He kept talking about different subjects for about half an hour. He recognized everyone. Then Father’s face was contorted and the pain must have been terrific because he started to cry. About a minute later he looked up, the tears still rolling down his pain-wracked face, and told us the story of the Seven Macchabes in the Old Testament.

‘There was an emperor who had an old woman brought up before him. He told her to renounce her faith or he would torture and kill her. She replied that he could do anything he wanted, but she would not renounce it.

‘The emperor then had her seven sons brought in and said he would kill them if she did not do as he said. She still refused and he then put them to death one by one. The old woman was crying and the emperor asked her if she was crying because she was sad. She replied that her tears were tears of joy because she knew her sons were in heaven.’

Father then looked at us and said he was crying for the same reason. He said that he was glad he was suffering because Our Lord had suffered also and that he felt closer to Him. By that time we were all crying, everyone in that room, who had seen scores of people die in the past few months and who thought they were pretty hard.

Doctors Anderson and Esensten went out of the room for a minute and I went with them. They said Father was all right except that he had become over-tired, and the leg had started to cause a great deal of pain.

About that time, a Chinaman, an English-speaking officer, and a short, fat Communist, came running into the room and told us they were going to take Father to the hospital.

We did not want to let Father go because we were taking care of him and he was getting better. The hospital was a place where they took people to die. Only about five officers out of 60 had ever come back.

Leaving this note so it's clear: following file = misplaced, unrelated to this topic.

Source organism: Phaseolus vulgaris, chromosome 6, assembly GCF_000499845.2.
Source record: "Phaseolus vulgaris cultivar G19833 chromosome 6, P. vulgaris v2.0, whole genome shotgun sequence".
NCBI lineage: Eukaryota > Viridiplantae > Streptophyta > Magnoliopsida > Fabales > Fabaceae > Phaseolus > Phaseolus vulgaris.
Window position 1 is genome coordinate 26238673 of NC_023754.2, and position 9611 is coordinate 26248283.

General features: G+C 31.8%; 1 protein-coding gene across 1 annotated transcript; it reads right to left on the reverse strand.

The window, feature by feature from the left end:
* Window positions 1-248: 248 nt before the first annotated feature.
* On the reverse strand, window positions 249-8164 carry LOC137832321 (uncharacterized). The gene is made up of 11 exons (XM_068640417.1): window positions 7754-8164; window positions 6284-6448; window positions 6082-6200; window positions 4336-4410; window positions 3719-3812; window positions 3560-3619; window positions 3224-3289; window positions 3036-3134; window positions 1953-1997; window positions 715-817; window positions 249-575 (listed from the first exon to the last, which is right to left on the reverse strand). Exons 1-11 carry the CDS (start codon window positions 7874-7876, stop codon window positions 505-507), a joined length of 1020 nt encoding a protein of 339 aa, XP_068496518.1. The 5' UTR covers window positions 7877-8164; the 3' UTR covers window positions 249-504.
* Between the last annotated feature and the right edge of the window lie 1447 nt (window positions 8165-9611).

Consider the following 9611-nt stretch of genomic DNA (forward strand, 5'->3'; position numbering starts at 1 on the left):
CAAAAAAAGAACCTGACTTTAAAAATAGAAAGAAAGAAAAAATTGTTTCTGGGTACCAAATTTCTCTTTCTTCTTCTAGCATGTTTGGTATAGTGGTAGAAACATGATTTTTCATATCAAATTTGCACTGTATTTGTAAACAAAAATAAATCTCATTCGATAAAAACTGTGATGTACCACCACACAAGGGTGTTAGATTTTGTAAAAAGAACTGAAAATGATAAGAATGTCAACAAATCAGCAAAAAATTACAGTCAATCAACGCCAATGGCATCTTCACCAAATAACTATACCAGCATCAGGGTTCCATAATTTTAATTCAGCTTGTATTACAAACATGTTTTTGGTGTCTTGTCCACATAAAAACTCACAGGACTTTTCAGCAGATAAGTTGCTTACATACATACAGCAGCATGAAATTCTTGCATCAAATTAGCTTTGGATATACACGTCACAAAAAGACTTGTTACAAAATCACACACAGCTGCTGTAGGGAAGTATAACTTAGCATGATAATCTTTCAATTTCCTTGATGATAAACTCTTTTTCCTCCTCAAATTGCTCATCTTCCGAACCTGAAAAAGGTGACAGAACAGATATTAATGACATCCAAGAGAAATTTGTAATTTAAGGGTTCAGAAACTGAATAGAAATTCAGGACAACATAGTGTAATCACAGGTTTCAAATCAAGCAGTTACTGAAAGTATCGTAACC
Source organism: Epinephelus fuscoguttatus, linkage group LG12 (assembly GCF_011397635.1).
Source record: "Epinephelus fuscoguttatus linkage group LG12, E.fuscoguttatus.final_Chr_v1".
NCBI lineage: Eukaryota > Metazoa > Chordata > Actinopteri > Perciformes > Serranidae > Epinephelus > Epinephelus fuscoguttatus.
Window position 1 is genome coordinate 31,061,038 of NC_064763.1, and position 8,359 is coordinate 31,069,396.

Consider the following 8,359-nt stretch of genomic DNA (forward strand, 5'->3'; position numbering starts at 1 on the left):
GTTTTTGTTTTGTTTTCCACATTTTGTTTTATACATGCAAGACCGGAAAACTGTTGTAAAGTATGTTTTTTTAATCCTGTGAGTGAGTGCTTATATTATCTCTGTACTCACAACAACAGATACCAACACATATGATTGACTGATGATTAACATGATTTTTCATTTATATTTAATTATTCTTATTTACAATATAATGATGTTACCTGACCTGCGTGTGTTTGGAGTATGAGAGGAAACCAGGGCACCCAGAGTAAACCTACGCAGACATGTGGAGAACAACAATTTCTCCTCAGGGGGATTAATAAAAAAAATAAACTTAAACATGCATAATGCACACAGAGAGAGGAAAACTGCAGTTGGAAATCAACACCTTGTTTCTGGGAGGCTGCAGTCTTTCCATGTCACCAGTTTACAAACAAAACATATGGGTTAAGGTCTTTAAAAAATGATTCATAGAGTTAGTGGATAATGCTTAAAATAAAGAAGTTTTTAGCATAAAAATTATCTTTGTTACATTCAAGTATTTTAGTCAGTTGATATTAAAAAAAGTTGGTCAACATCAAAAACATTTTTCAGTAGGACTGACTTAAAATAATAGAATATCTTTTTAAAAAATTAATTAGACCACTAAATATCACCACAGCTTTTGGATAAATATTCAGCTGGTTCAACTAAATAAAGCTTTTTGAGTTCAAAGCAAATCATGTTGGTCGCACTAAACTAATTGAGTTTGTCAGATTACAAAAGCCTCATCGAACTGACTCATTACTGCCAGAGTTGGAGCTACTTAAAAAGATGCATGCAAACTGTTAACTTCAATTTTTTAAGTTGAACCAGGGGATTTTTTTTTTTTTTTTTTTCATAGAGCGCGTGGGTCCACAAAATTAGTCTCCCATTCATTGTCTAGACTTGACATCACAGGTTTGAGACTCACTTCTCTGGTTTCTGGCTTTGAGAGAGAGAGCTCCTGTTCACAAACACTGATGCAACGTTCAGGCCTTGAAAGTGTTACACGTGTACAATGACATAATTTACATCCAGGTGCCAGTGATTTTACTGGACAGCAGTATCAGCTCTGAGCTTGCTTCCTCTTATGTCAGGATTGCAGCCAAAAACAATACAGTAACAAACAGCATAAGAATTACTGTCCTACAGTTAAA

The Chinese saw a good chance to get this man they feared, now that he was helpless. They hated him because he had such an influence over all the prisoners. He was a power for good and they hated and feared any power but their own.

We refused, argued, threatened, pleaded, but to no avail. About half an hour later they came down with a makeshift stretcher. Father knew as soon as this Chinaman named Ku appeared, that he was going to the ‘hospital’.

As they were putting this makeshift stretcher on the ground and telling us to hurry. Father gave me his ciborium, corporal and a list of people he baptized. He said he was keeping his stole and holy oils because he probably would have use for them at the ‘hospital’.

We carried him out of the room and put him on the stretcher. There were two English-speaking Chinese interpreter officers, Sun and Ku. All of us were so mad we would have strangled both of them were it not for Father. We were all crying. Six of the officers were going to carry him on the stretcher. As they raised him up on their shoulders, Father said to me, ‘Walt, if I don’t come back, tell my Bishop that I died a happy death.’ We all told him that he would be back with us soon but he sort of smiled and shook his head and asked us to say a few prayers for him.

Standing there watching Father being carried off down the hill on that stretcher, I realized I would never see him alive again. I also realized that he knew that more than anyone else.

Three or four days later, on May 23, I think, Father died among the men he served, up on a hill overlooking the Yalu River in that communist hospital of death.